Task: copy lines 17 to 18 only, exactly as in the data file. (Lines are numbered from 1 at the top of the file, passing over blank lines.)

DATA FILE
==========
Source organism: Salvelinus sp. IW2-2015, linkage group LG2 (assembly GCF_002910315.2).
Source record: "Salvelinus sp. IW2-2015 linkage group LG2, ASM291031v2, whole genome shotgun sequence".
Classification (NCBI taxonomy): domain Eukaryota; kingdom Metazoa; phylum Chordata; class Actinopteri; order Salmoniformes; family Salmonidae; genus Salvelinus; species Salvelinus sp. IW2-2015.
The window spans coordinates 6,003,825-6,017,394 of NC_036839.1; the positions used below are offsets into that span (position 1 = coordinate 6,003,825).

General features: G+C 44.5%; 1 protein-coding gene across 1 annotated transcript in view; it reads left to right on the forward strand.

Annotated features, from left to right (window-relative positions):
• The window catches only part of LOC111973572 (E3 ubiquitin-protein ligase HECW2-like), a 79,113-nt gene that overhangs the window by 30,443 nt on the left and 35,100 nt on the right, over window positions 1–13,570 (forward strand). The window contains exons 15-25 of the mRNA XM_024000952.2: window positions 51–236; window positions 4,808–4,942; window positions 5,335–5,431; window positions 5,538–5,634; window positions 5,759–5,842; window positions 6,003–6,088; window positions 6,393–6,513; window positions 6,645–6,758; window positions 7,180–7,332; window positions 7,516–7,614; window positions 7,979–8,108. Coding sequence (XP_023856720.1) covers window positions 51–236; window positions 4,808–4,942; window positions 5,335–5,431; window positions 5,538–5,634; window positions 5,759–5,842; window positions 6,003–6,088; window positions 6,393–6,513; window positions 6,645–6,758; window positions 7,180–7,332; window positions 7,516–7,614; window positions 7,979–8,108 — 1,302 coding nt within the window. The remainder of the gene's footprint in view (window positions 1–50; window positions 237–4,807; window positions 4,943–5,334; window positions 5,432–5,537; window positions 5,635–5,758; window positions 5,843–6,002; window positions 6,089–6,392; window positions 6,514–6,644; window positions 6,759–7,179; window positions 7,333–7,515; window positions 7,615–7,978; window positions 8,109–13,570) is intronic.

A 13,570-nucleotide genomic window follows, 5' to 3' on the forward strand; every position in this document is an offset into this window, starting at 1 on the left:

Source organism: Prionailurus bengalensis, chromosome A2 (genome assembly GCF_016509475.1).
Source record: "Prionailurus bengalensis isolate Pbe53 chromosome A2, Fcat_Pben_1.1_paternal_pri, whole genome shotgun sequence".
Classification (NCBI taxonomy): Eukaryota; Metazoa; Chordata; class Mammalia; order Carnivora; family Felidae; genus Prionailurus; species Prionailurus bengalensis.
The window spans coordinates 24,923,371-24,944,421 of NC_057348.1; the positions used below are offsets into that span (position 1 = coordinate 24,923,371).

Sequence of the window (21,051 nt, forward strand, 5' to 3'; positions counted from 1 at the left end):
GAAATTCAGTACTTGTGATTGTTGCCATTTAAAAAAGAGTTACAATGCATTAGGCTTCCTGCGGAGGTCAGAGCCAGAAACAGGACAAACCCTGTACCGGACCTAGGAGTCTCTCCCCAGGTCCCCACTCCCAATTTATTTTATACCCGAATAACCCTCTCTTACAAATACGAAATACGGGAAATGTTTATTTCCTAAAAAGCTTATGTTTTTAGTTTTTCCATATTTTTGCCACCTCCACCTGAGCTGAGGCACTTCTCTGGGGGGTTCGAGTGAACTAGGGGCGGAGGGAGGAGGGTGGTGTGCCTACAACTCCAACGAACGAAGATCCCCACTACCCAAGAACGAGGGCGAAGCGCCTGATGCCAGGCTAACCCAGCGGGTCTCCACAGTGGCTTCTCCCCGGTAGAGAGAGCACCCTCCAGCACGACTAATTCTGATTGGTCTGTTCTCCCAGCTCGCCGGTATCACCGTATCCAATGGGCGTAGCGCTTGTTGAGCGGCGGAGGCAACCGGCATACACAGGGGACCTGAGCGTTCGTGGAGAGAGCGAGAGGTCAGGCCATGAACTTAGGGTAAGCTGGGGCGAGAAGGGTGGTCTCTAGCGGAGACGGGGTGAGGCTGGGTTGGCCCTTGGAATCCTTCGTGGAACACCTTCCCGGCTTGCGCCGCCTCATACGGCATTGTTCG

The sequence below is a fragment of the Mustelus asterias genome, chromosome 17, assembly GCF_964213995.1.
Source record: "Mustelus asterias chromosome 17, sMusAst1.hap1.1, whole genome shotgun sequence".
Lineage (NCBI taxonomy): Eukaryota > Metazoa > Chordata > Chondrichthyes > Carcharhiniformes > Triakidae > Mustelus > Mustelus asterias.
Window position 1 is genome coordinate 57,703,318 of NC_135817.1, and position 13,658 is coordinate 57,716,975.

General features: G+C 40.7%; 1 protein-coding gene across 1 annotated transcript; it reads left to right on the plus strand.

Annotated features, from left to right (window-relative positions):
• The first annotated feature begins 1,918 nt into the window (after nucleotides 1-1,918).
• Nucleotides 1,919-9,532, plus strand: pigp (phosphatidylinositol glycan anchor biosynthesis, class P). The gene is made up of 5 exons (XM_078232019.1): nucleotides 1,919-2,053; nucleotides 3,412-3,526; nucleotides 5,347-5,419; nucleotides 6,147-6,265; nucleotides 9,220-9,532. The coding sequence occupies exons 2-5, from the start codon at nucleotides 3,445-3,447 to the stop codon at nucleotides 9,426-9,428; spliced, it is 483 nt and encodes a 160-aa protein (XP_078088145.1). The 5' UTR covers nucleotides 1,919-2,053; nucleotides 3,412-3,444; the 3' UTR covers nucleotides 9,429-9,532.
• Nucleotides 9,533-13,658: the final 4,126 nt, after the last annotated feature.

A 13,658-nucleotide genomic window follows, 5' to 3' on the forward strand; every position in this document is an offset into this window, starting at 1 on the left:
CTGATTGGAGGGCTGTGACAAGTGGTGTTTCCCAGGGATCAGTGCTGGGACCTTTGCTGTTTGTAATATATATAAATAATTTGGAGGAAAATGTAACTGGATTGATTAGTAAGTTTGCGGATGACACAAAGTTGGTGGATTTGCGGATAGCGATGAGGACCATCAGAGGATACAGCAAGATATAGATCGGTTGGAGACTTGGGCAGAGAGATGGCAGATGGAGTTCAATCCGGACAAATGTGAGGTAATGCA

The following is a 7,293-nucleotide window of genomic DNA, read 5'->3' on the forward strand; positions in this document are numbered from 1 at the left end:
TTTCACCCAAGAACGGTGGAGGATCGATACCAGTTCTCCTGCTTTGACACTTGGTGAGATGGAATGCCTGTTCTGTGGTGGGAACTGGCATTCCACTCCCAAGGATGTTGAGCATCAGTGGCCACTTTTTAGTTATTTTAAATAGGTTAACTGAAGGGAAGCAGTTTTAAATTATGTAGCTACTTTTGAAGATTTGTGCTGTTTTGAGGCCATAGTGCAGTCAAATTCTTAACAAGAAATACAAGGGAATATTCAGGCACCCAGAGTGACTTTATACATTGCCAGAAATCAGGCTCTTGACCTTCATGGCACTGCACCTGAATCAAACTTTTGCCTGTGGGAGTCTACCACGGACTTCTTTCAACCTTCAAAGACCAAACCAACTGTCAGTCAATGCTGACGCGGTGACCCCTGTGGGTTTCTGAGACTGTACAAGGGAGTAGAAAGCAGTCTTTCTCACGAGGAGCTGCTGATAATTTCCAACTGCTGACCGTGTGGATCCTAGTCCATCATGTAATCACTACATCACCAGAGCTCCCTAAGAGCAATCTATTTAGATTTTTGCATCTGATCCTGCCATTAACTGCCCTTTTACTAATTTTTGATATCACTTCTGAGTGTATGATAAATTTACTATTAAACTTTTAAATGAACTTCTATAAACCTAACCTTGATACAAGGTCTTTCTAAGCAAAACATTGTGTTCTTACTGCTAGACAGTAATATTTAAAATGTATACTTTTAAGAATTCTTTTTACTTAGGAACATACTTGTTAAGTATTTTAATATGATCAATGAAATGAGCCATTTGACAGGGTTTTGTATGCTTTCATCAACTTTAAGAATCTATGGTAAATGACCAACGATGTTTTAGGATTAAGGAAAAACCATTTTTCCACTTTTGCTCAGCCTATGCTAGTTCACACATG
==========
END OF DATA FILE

Lineage (NCBI taxonomy): Eukaryota > Metazoa > Chordata > Chondrichthyes > Carcharhiniformes > Triakidae > Mustelus > Mustelus asterias.
Window position 1 is genome coordinate 57,703,318 of NC_135817.1, and position 13,658 is coordinate 57,716,975.